Viewing page 3 of 9


"I'm fighting for my country," Joe Louis told reporters, who, one the occasion of the Louis-Baer bout for Navy Relief, asked him why he was fighting "for nothing."
Joe's an army man now.  He fights in a larger ring, a ring that covers the entire globe.  And millions of people the world over are fighting with Joe in this battle. On Joe's side is Dorie Miller who, on May 11, was awarded the Navy Cross by President Roosevelt for conspicuous bravery at Pearl Harbor.  On Joe's side is Lieutenant Bulkeley, holder of the Distinguished Service Cross, who sank a 5,000-ton Japanese ship on the west coast of Luzon Island. 
The stakes in this fight overshadow by far the Louis Schmeling bout of '38.  For the stakes are the freedom and independence of all humanity, to enslave and, as stated in Mein Kampf, to wipe out such peoples as the Negroes and Jews.
Joe Louis, native son of America, was born March 13, 1914, in a cabin on Buckalew Mountain in Alabama. At the age of 12, together with his parents, two brothers and three sisters, he came North.  He had to leave school at the age of 14 to go to work.  And many of the tasks known to young workers were Joe's tasks, delivering ice, selling papers and the like. 
His fight for the championship was not easy.  He had to fight against un-American sports writers who constantly sniped at him with tales that he was "slipping," that he "couldn't take it."  Joe had a tough time of it, fighting both able challengers for his "crown" and also the barriers of discrimination that face any Negro youth.
Joe Louis is an American and proud of it. In spite of every handicap that still hinders him and other Negro Americans from giving their best efforts to the country's defense, Joe eagerly put on the uniform of the United States Army.  Because it symbolizes, with the British Tommy, the Red Army soldier, the Chinese guerilla, the Indian sol-


[[end page]]
[[start page]]

diers, the Ingorots and the Filipinos, everything that we are fighting for.
Joe's fighting for America - for all people.  So that his people can get on a broader scale what he's been battling to get: recognition, equality and fuller participation in the life of the nation as a whole.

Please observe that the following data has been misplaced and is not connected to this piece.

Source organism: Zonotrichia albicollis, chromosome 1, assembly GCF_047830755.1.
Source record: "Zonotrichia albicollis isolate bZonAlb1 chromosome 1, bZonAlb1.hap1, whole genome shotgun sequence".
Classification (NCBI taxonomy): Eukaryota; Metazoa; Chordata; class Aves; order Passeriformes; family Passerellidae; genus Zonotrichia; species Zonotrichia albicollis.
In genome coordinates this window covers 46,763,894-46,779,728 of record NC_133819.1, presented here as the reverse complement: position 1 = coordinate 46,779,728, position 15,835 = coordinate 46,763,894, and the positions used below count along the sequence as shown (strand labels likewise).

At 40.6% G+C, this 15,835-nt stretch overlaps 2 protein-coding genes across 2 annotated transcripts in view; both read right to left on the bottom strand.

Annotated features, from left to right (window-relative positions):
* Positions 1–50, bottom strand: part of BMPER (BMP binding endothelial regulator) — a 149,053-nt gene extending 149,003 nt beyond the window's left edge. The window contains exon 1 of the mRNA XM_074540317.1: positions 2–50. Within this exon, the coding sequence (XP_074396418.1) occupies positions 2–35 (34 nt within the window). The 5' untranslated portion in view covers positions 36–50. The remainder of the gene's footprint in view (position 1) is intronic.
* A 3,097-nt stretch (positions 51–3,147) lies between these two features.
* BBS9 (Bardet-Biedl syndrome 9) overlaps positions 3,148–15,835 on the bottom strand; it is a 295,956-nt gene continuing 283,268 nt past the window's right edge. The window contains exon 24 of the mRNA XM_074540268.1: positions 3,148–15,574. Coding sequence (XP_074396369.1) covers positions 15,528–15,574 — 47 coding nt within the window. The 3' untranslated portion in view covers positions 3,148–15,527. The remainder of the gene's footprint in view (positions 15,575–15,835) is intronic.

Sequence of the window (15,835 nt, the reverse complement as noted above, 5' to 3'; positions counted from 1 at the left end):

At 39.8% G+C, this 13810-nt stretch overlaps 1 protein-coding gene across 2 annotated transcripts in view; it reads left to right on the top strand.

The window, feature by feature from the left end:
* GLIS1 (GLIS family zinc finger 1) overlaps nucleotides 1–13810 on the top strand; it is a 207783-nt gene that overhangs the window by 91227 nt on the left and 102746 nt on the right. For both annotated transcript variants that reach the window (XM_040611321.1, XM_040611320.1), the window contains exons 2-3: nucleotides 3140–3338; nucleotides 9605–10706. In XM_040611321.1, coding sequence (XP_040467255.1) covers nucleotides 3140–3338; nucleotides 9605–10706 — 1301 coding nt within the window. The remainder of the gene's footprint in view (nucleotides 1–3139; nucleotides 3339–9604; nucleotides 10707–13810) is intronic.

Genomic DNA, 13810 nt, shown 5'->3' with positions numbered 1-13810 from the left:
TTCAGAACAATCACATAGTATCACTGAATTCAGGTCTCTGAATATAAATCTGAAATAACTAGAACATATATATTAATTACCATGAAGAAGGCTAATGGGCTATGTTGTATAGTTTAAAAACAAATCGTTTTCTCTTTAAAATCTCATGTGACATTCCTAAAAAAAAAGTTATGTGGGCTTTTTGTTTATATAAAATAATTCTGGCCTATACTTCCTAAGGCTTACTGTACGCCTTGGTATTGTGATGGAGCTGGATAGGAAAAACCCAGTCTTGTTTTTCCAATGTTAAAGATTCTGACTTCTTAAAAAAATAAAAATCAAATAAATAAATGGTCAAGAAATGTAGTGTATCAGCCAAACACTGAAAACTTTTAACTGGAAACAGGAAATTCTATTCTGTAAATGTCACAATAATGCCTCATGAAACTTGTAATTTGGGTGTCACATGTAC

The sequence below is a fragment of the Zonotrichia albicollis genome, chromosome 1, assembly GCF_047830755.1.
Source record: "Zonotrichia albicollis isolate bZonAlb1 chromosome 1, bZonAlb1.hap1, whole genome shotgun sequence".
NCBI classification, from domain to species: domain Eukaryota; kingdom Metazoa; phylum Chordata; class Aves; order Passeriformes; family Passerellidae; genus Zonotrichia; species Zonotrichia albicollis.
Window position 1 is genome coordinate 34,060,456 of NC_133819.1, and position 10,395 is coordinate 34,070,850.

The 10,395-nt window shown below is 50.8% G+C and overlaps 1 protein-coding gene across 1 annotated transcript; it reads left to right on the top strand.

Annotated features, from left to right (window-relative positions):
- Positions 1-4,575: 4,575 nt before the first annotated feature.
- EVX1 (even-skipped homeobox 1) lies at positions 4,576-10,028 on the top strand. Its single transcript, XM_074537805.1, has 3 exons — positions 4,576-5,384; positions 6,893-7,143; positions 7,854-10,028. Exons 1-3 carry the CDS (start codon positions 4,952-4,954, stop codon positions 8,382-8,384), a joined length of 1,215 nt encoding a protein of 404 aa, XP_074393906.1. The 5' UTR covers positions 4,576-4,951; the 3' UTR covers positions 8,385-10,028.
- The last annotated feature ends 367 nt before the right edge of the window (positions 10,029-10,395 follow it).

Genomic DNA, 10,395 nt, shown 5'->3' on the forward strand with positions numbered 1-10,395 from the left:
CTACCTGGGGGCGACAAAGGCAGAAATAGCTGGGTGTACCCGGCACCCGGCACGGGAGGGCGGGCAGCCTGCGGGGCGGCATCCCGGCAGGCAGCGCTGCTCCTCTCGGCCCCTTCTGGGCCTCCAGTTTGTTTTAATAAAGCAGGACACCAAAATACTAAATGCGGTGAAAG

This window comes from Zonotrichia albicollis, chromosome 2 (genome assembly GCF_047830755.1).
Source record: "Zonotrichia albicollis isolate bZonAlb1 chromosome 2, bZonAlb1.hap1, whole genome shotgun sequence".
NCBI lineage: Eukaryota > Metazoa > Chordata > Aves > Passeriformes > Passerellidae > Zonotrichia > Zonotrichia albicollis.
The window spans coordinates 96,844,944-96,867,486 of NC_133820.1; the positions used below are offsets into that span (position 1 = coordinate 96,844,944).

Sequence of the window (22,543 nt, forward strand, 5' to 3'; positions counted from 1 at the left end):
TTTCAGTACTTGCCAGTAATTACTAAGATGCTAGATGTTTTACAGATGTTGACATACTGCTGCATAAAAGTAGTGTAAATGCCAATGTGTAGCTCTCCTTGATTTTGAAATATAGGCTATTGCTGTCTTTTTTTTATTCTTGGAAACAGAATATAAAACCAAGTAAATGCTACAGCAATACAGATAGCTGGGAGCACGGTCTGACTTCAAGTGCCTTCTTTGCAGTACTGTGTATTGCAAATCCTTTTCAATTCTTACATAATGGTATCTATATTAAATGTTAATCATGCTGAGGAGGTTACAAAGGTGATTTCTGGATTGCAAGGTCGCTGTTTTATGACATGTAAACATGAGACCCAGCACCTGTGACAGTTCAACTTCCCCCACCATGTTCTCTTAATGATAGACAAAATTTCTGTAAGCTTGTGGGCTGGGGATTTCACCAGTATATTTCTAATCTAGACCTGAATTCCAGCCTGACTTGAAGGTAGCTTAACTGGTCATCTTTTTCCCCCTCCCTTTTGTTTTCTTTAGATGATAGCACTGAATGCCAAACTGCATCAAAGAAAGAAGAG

Joe knows what he fights for.  As he declared at the all-star show for Navy Relief: "I'm doing what any red-blooded American would." 


Joe Louis is a man of few words.  But he said a mouthful when he declared: "There's a lot of things wrong with America, but Hitler won't fix it."  Joe is right.  Even the thought of what Hitler fascism would mean to our beloved American proves that.
Our country's traditions of constitutional liberty and democratic rights would be lost.  There would be no labor unions, no people's organizations. And all youth would be taught the Nazi brute worship of force and "Aryan" superiority to rebuild everything that youth holds dear. Books would be burned, culture and science destroyed and perverted to work for fascism. 
In the opinion of Hitler, Negroes are "latent brutes."  This pictures vividly what the fate of Negro youth would be in the event of a Hitler victory.  The policies of the Ku Klux Klan and the Black Legion would be the official policies of the government in Washington.  No longer would the great voices of such outstanding Americans as Marian Anderson and Paul Robeson be heard.  No longer would such great literary works as Native Son appear.  Joe Louis would not be able to give the lie to "Aryan" supremacy.
Yes, there are "things wrong with America."  The existence of poll-tax laws, lynchings, discriminatory practices, are shameful blots on our democracy.  But the opportunity to fight to abolish these things and to win victories by so doing is a part of our democracy today.  The destruction of that democracy

Please note that the language and terminology used in this collection reflects the context and culture of the time of its creation, and may include culturally sensitive information. As an historical document, its contents may be at odds with contemporary views and terminology. The information within this collection does not reflect the views of the Smithsonian Institution, but is available in its original form to facilitate research. For questions or comments regarding sensitive content, access, and use related to this collection, please contact